Arbitral tribunal’s powers under the arbitration rules of major institutions and those of UNCITRAL
Produced in partnership with Clifford Chance
Arbitral tribunal’s powers under the arbitration rules of major institutions and those of UNCITRAL

The following Arbitration guidance note Produced in partnership with Clifford Chance provides comprehensive and up to date legal information covering:

  • Arbitral tribunal’s powers under the arbitration rules of major institutions and those of UNCITRAL
  • The International Court of Arbitration of the International Chamber of Commerce Rules of Arbitration (ICC Rules)
  • London Court of International Arbitration (LCIA) Arbitration Rules (LCIA Rules)
  • International Centre for Dispute Resolution (ICDR) International Dispute Resolution Procedures (ICDR Rules)
  • Swiss Chambers’ Arbitration Institution (SCAI) Rules of International Arbitration (Swiss Rules)
  • Arbitration Institute of the Stockholm Chamber of Commerce (SCC) Arbitration Rules (SCC Rules)
  • United Nations Commission on International Trade Law Arbitration Rules 2010 (UNCITRAL Rules) (as amended in 2013)

Institutional and ad hoc arbitration rules typically grant arbitral tribunals a wide array of powers. Arbitration rules also grant powers to the institutions themselves (particularly prior to the appointment of the tribunal), which should also be considered.

This Practice Note sets out the key powers of arbitral tribunals under leading arbitration rules.

The International Court of Arbitration of the International Chamber of Commerce Rules of Arbitration (ICC Rules)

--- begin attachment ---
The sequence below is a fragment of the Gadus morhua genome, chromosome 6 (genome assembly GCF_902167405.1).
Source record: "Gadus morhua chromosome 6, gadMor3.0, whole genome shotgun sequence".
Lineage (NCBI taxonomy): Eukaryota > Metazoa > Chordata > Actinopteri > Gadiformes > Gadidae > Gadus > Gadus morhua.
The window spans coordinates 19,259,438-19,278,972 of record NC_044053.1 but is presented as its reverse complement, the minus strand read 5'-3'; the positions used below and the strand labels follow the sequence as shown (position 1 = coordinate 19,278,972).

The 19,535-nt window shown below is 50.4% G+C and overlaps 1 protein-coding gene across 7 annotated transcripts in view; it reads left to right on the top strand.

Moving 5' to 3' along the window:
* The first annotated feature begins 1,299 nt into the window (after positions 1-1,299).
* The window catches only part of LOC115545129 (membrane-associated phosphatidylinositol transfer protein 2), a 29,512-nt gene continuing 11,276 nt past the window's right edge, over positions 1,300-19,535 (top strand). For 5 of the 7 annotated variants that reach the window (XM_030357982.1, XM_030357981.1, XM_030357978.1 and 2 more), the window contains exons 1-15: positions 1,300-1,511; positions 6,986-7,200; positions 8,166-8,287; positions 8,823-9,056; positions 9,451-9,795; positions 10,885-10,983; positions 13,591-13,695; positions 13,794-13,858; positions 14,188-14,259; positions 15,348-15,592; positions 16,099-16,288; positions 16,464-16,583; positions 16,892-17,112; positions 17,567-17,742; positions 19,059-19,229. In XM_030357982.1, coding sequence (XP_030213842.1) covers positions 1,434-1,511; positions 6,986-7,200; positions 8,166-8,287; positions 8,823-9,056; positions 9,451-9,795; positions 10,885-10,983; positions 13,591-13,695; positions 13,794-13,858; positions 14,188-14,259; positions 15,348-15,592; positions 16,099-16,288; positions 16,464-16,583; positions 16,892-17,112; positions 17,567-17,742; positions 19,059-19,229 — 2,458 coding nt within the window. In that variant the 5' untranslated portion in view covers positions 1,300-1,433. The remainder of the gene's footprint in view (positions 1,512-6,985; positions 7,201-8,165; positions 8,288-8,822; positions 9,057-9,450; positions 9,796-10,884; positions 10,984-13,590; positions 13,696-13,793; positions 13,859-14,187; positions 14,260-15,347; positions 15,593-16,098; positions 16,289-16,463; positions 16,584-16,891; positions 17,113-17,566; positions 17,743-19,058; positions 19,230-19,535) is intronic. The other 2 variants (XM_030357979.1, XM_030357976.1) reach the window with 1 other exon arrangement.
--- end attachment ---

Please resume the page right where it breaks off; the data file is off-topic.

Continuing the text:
The 2017 ICC Rules (like the 2012 edition) confer various powers on the arbitral tribunal. The 2017 ICC Rules also introduced an expedited procedure which automatically applies where the arbitration agreement has been entered into after 1 March 2017 and the amount in dispute is below US$2m. It also operates on an opt-in basis in disputes above this amount. Under the expedited procedure, the tribunal has certain specific powers in addition to, or instead of, its powers in ordinary ICC proceedings.

Under the 2017 ICC Rules, the tribunal may:

  1. rule on its own jurisdiction unless the matter is referred to the ICC International Court of Arbitration (the Court) by the Secretary General (ICC, art 6(3))

  2. conduct hearings and meetings at any location it considers appropriate, in the absence of an agreement between the parties (ICC, art 18(2))

  3. decide the rules governing the proceedings, in the absence of a relevant rule or agreement between the